McCoy Hut in the headwaters of the Clyde River has long been a critical facility for trans-alpine trampers heading into or out of the Gardens of Eden and Allah, as well as being a good base for recreational tahr hunting. It was one of the first S70 6-bunk huts built in the Canterbury region and sits in a strategic location on the junction of Francis and McCoy Stream; two waterways that can easily flood when the weather turns bad.
Late in 2019 the Governers Bay Volunteer Firefighters contacted the Backcountry Trust about picking up a hut renovation project as some of them obviously not content with already doing a great bit of community volunteer work. As many of them were keen recreational hunters, we suggested this solid S70 6-bunk hut seemed an ideal project for the summer of 2020.
The crew was led by Christchurch builder Matt Annand and included fellow volunteer firefighters Nick Tilley, Shane Edwards, John Abbott and his son Jack. Stratco roofing of Christchurch and ITM McVickers gave the group an excellent deal on materials for this community project and the team were flown into site on Friday the 6th of March by Station Air from Mesopotamia Station.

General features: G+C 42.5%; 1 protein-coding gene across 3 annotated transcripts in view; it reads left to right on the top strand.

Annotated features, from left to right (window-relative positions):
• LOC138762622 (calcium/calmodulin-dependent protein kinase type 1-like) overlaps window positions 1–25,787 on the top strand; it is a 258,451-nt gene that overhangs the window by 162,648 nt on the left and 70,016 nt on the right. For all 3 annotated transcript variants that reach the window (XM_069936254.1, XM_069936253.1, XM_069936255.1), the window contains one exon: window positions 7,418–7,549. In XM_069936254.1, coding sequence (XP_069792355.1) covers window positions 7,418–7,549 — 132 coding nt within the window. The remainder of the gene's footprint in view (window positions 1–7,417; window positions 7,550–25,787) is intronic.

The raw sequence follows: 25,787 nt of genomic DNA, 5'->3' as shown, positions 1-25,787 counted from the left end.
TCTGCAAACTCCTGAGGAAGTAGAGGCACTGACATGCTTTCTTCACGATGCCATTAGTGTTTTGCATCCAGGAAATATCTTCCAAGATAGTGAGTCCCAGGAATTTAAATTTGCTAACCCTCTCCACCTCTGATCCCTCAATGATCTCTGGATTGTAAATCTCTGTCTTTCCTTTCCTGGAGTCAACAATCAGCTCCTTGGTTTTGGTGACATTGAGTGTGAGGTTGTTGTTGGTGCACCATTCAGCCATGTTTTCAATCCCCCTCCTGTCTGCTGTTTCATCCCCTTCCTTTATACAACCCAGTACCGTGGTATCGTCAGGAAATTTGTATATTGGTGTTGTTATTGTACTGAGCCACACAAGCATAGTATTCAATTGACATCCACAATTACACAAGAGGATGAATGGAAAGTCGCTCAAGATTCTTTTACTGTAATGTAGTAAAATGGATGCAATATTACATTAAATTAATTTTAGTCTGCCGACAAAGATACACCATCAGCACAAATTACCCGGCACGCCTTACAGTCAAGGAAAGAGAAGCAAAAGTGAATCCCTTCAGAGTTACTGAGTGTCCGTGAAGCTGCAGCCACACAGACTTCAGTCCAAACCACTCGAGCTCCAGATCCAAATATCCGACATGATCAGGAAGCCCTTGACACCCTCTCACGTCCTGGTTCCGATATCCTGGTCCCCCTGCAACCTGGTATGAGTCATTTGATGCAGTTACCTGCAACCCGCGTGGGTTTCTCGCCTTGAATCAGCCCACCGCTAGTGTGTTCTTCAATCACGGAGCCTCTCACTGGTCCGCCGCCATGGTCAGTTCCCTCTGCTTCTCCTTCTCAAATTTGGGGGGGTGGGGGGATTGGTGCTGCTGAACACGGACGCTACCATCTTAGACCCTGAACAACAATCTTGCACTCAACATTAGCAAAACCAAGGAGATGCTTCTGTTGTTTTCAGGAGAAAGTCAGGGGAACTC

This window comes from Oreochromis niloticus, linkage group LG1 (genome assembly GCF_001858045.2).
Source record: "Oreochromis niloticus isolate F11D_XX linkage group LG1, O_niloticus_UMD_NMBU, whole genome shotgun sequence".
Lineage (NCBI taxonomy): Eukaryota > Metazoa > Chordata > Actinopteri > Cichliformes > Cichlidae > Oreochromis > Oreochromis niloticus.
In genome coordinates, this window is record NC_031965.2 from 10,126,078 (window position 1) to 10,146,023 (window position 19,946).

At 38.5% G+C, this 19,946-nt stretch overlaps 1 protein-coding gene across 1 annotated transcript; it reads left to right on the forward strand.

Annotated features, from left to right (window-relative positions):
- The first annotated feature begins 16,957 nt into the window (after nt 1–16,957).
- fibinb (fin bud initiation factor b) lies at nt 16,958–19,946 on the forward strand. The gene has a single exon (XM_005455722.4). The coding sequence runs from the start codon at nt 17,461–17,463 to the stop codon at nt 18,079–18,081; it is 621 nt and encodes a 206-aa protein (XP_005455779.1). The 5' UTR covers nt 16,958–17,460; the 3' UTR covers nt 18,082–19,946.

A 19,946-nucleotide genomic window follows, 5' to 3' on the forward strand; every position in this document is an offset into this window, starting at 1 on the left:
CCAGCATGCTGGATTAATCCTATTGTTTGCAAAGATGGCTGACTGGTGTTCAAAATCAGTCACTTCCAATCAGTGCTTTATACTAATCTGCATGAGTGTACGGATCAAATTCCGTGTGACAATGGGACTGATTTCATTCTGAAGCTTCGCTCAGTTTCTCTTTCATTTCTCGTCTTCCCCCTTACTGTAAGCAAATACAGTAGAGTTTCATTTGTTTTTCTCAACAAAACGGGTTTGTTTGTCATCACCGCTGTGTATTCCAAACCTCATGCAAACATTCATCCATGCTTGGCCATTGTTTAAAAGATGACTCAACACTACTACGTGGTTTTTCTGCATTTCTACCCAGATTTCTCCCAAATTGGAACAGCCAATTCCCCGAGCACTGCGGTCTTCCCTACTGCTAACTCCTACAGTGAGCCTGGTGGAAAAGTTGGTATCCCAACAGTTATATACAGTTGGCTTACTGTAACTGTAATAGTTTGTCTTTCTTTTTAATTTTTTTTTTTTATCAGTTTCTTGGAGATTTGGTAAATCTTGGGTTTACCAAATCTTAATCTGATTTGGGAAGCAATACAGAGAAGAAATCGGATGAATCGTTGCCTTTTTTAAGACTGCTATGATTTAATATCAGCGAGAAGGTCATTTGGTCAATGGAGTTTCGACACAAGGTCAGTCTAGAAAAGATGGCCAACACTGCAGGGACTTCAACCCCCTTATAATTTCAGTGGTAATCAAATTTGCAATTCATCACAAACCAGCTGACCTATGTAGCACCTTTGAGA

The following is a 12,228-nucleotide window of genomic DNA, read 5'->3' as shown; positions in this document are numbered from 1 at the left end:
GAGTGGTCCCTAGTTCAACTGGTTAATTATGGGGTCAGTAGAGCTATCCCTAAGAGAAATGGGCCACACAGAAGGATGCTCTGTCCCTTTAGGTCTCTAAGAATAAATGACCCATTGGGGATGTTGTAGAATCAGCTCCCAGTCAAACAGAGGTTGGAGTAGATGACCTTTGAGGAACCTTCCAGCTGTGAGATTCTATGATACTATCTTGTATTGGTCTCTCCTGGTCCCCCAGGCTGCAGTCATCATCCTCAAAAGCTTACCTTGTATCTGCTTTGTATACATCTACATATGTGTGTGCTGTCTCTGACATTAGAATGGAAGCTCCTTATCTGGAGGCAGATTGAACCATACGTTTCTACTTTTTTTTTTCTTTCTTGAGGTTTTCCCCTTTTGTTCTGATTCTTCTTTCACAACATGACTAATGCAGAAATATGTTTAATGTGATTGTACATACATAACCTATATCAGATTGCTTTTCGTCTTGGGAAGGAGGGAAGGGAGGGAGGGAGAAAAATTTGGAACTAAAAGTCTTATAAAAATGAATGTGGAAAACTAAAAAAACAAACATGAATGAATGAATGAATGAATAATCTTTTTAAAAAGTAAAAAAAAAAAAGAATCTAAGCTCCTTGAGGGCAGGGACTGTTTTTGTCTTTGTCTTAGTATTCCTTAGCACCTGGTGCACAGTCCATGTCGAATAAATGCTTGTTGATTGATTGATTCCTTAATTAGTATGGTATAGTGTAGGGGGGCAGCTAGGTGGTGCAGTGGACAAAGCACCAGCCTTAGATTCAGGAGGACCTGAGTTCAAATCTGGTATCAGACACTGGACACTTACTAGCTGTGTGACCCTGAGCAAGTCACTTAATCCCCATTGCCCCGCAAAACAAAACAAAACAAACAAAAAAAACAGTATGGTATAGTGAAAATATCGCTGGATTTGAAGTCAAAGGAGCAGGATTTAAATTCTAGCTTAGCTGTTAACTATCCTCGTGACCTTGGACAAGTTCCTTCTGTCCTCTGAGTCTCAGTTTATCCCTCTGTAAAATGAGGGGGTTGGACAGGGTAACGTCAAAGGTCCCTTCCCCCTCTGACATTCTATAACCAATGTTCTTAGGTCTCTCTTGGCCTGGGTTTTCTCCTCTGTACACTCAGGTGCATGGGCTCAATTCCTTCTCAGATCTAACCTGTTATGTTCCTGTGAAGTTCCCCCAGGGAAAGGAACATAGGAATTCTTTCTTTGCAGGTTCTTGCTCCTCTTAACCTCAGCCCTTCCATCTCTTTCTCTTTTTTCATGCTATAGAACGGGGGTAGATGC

There first job was to remove the old roof and then to fit the new ply linings between the rafters and then fit the new roof and underlay. Young Jack repainted the old Pioneer woodburner while the others started the preparation for the new woodshed and meat safe. There were many jobs to be completed over the next few days and after the roof was on, both windows were replaced, the front door was repaired, the entry foyer was repaired and lined. The floor was also scraped down and cleaned and safety rails were added to the top bunks. The entire hut was also repainted inside and out.
John and Jack had to head out after three days, while the others continued for a further two days hard work using the old roofing iron to clad the new woodshed and finishing off all the repair jobs. All told the group put in 180 hours to complete the work and this 1961 hut is in superb condition to shelter people adventuring into this part of Canterbury.